According to the recent Living Seas report by the Wildlife Trusts, basking sharks have declined by 95 per cent and the once ubiquitous common skate is on the verge of extinction. Dolphins, whales and seals have all suffered in recent years and fish stocks have collapsed. “The marine environment — our life support system — is on its knees,” the report states.

Natural England, the government body responsible for advice on nature conservation, confirms this view. It says at least 70 per cent of UK fish stocks have declined in reproductive capacity. In 1998, UK vessels landed £137 million of cod and haddock but this fell to just £70 million in 2002.

Over-fishing is a significant part of this decline but pollution, development, and, increasingly, climate change are also taking their toll. Kirsten Smith, marine policy officer for the North Sea at English Wildlife Trusts said: “There are changes in sea surface temperatures affecting the distribution and type of plankton species found within the North Sea, which then has a knock-on effect on what can feed on it.”

Some fish such as snake pipefish are increasing, but there are reductions in sand eels, with a knock-on effect up the food webfood web The totality of interacting food chains in an ecological community, leaving many seabirds unable to digest the larger pipefish.

The Marine and Coastal Access Bill, currently going through parliament, aims to tackle these problems with a new network of Marine Conservation Zones (MCZsMCZ Marine Conservation Zone) to restrict fishing, fish farming and other damaging activities for marine wildlife, to give the seas some breathing space and a chance to recover. It is not a new idea — European Marine Sites, areas that are part of the recently expanded European conservation network Natura 2000Natura 2000 A European network of protected sites developed to maintain or restore natural habitats and species of wild flora and fauna to favourable conservation status within the European Union. were expected to help achieve this goal, but in reality protection is extremely limited and in most areas fishing and other activity damaging to wildlife continues.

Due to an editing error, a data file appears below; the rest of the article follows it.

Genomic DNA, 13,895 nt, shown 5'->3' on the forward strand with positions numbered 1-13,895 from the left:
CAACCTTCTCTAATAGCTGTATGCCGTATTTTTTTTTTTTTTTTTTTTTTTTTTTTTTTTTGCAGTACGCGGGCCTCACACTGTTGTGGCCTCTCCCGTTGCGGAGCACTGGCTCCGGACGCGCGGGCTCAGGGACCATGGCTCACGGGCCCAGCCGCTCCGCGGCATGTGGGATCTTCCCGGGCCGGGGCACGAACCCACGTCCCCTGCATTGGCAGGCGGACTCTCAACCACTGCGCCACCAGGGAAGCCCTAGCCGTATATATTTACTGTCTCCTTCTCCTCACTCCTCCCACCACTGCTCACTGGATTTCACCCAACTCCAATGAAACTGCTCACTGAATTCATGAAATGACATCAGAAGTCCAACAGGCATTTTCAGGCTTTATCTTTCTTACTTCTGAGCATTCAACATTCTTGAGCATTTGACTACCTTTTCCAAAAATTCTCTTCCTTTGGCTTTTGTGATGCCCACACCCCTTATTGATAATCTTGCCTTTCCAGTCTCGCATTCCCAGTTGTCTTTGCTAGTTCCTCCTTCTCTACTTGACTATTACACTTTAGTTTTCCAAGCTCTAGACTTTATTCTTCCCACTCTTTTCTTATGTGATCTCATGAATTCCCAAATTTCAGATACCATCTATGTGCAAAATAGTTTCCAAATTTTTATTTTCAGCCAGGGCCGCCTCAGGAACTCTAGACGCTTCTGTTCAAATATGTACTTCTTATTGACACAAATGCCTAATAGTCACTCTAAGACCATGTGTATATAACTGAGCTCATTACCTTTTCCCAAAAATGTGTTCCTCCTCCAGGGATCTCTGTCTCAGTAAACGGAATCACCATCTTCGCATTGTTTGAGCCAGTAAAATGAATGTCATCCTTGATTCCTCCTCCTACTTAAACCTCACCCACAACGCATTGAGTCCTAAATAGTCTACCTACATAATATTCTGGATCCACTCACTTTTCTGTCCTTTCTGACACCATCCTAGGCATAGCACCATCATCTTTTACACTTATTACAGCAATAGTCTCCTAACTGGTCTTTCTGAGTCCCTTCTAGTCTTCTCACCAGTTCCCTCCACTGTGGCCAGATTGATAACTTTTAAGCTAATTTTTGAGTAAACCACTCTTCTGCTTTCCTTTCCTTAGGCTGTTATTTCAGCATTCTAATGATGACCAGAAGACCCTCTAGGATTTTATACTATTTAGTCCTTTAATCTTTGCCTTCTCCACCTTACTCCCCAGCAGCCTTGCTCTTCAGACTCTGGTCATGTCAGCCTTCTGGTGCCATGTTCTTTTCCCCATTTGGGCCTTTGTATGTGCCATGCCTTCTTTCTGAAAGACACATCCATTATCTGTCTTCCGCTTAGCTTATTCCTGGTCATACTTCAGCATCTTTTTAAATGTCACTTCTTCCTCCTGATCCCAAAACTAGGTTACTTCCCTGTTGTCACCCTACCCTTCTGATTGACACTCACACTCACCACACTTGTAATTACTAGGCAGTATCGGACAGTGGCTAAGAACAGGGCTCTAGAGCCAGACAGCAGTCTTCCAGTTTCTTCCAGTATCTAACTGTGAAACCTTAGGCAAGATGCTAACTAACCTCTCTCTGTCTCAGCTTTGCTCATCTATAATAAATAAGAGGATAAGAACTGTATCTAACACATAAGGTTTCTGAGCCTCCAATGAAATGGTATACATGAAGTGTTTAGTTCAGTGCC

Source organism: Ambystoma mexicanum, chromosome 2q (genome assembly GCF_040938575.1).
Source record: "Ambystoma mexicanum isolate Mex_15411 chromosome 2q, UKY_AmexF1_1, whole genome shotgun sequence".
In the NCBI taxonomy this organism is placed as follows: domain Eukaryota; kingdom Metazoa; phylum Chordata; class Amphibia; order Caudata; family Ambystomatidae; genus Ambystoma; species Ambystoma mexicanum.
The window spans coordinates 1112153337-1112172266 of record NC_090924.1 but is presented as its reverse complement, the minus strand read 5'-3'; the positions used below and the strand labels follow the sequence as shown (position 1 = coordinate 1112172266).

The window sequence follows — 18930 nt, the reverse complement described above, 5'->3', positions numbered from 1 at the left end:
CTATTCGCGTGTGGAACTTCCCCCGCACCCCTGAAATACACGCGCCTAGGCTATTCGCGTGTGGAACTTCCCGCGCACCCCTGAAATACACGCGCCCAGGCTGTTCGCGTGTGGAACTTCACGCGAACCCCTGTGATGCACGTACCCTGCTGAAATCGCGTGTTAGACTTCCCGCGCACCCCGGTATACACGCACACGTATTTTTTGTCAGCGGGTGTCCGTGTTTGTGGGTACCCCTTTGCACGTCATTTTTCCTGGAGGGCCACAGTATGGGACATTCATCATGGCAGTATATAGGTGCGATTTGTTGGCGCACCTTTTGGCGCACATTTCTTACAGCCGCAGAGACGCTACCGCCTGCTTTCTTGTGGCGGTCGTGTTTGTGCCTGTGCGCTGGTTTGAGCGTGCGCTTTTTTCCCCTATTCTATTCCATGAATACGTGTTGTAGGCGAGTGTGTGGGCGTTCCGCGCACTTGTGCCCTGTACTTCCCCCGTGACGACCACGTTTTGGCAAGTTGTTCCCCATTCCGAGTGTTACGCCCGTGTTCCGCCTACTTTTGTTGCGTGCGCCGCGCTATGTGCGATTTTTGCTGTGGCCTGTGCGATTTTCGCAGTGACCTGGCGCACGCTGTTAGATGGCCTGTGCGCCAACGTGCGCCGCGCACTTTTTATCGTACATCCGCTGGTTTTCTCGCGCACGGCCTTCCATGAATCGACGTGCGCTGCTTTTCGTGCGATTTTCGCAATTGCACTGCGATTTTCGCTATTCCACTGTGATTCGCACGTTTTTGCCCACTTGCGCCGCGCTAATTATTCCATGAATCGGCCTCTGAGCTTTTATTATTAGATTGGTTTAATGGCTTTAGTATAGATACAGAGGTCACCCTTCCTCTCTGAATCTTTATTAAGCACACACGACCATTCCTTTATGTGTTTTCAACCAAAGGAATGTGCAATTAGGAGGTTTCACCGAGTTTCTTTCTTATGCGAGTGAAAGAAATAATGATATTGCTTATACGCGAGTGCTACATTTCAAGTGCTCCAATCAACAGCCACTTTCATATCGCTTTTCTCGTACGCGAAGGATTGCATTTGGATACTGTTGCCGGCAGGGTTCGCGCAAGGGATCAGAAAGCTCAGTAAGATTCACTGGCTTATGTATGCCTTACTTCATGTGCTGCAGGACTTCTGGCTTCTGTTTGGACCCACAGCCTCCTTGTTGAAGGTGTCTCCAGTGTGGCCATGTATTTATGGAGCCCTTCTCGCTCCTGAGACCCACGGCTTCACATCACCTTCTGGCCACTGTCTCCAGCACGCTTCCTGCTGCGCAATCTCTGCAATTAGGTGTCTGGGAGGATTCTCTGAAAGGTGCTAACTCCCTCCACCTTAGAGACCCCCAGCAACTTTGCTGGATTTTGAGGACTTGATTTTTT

Cuckoo Wrass“Environmental protection has existed on land for nearly 60 years but England’s seas have been left almost completely undefended,” warned Helen Philips, chief executive of Natural England, when the bill was first proposed in the Queen’s Speech in December last year. “The result has been a severe loss of marine life and extensive damage to marine ecosystems.”

In England, only the seas around Lundy Island, in Devon, are subject to any statutory measure with teeth. This is one of three Marine Nature Reserves in Britain — the others are off Wales and Northern Ireland — and is a European site with strict protection measures, including a no-take zone for any marine life. The results speak for themselves.

“One of my staff went diving off Lundy Island recently and it just blew them away,” says Robertson- Brown. “There were lobsters the size of an armspan, whereas in most cases they are the size of a handspan. It’s just not rocket science. If you’ve got a marine reserve where young fish can grow before they can go out into the wider sea then fish stocks will recover but with uncontrolled fishing the situation will just get worse.”

OctopusEnvironmentalists agree that if the marine conservation network is to have any success this time restrictions on the fishing industry must be properly enforced and zones created in areas where marine wildlife has a realistic chance of recovery.

Four regional projects, including one for the North Sea and another for the Irish Sea, are to recommend potential MCZs. Under the new bill, sites will be selected to protect not just the rare and the threatened but the range of marine wildlife. Unlike previously protected areas, social and economic factors may also be taken into account when identifying new sites.